# Analysis of community ecology data in R

David Zelený

### Site Tools

en:varpart_examples

Section: Ordination analysis

## Variation partitioning (constrained ordination)

### Example 1: Use of varpart function (using Barley field weed community dataset)

Use data from Effect of fertilizer on composition of weed community in barley fields. Authors focused on weed communities in barley fields; weeds are plants accompanying the crop (here barley), not wanted by farmers (because they feel weed is competing with crop), but often containing rare and endangered species). They asked how the species composition of weeds changes after application of fertiliser on the barley field. The problem is that fertiliser may influence the weed community directly, but also indirectly via the increased cover of barley (indeed, barley grows better if fertilised). This example aims to separate variation in species composition of weed community caused by the amount of fertiliser (dose) and by estimated cover of barley at the situation when both variables are correlated (since fertiliser causes the barley to grow better and have higher cover).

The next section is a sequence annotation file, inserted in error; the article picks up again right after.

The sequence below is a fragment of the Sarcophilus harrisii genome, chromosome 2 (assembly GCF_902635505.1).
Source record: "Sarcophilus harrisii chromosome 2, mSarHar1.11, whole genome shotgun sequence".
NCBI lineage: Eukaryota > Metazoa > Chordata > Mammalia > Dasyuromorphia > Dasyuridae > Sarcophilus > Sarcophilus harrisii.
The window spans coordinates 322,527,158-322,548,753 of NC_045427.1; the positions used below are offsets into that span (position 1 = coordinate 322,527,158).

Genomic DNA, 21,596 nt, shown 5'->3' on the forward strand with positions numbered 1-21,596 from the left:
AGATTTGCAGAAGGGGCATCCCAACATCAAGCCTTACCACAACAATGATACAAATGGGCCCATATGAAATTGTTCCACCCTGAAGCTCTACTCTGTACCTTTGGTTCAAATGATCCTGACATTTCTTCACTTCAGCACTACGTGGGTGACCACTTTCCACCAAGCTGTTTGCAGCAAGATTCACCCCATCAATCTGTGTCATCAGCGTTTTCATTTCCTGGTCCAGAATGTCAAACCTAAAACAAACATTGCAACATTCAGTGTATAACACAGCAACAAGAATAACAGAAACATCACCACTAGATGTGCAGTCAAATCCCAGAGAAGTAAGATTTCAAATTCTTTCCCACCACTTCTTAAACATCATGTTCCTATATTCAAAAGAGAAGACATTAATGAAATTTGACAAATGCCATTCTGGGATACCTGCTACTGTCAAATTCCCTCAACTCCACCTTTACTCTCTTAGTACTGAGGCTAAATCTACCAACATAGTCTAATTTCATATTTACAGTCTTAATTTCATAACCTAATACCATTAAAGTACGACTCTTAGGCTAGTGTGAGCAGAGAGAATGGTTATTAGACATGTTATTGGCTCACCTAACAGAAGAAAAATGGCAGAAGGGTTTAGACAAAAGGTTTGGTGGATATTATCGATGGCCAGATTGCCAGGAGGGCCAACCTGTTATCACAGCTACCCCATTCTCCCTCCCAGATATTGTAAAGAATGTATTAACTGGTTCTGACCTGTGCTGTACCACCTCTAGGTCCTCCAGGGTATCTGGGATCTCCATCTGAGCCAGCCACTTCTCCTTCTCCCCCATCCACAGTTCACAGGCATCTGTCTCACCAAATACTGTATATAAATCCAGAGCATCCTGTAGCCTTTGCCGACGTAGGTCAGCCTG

First, import the data:

fertil.spe <- read.delim ('https://raw.githubusercontent.com/zdealveindy/anadat-r/master/data/fertil.spe.txt', row.names = 1)
fertil.env <- read.delim ('https://raw.githubusercontent.com/zdealveindy/anadat-r/master/data/fertil.env.txt', row.names = 1)

Species data in fertil.spe are represented by the estimated cover of weed community species in a plot, and it is not necessary to transform them. One may first apply DCA ordination on species data to see the length of the first DCA axis and hence seek the recommendation whether the linear or unimodal method should be used (the length is 3.8 S.D., lying in a grey zone between 3 and 4 S.D.); we will use RDA here.